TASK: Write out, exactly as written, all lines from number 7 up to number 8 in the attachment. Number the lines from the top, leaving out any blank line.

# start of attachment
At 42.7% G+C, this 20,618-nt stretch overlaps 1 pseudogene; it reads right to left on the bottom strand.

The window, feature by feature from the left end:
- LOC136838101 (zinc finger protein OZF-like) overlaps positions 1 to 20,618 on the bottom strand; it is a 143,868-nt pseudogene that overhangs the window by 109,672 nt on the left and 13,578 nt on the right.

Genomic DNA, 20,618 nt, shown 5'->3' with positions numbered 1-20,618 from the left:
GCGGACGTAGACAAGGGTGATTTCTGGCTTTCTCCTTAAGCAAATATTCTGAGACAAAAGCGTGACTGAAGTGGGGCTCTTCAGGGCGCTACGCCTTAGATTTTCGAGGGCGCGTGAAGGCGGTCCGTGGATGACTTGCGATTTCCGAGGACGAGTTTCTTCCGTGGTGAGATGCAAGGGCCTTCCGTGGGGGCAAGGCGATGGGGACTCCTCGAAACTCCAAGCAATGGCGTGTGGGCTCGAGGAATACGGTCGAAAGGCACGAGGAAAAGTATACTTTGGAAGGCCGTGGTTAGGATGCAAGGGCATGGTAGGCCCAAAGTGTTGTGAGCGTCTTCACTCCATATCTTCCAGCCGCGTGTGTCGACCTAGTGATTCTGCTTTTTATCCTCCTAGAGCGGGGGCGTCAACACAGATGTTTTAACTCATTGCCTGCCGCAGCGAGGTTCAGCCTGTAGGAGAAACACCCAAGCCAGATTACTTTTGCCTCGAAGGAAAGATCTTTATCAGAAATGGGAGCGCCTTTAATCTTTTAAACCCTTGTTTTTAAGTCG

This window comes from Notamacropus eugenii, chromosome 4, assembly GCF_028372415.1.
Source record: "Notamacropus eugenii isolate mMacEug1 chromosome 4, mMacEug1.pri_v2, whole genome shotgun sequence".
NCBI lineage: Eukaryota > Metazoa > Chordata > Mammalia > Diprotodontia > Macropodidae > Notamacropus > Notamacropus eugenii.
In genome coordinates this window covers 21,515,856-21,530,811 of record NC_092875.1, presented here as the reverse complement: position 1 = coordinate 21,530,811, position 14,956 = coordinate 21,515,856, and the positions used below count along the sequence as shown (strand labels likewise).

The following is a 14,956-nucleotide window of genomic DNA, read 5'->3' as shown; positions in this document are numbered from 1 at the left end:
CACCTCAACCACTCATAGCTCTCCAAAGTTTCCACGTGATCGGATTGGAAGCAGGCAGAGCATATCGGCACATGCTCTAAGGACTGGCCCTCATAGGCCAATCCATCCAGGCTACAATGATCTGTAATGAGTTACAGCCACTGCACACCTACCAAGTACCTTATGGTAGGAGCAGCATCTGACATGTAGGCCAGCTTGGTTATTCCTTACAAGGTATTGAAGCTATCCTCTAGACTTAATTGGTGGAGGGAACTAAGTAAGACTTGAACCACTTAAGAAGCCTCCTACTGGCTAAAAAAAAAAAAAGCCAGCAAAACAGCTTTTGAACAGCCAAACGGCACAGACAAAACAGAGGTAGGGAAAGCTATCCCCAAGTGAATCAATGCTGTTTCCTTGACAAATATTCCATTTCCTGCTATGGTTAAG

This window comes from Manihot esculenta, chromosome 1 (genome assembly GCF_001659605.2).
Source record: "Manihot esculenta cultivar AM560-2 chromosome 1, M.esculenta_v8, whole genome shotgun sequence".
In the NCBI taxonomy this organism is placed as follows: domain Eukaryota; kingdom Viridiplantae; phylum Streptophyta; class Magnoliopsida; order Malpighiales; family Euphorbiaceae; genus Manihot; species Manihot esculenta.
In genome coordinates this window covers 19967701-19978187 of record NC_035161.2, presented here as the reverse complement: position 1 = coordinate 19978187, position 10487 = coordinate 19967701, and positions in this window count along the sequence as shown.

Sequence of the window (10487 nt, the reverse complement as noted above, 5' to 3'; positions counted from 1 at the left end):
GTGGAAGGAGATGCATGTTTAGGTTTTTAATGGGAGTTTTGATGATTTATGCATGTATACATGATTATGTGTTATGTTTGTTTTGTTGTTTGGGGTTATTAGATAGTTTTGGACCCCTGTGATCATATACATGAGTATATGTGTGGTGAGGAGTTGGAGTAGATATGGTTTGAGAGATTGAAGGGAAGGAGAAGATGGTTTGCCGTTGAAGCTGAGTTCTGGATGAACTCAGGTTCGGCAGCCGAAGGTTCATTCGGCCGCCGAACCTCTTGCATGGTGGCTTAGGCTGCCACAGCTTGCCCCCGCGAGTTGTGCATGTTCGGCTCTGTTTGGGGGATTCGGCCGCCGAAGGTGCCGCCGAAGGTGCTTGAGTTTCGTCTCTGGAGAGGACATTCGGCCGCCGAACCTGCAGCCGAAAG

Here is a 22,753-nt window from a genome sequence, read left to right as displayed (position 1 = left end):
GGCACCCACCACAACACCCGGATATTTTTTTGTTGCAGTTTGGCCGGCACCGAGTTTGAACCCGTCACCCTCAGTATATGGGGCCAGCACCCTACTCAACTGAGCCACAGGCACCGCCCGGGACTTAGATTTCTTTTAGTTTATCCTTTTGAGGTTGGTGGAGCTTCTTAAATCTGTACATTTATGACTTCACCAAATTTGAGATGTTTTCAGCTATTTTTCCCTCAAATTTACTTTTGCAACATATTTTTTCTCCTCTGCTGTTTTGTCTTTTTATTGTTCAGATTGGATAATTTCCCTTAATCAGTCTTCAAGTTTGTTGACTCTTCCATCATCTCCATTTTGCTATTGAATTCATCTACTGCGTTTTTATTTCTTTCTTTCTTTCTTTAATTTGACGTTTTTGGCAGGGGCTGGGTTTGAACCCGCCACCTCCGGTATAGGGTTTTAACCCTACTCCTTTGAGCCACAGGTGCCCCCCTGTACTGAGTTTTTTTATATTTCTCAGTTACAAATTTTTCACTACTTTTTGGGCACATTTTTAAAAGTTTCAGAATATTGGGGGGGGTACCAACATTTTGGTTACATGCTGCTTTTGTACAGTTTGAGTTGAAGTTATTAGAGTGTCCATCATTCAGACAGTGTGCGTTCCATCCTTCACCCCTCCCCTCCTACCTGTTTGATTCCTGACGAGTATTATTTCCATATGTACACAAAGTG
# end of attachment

Source record: "Notamacropus eugenii isolate mMacEug1 chromosome 4, mMacEug1.pri_v2, whole genome shotgun sequence".
NCBI lineage: Eukaryota > Metazoa > Chordata > Mammalia > Diprotodontia > Macropodidae > Notamacropus > Notamacropus eugenii.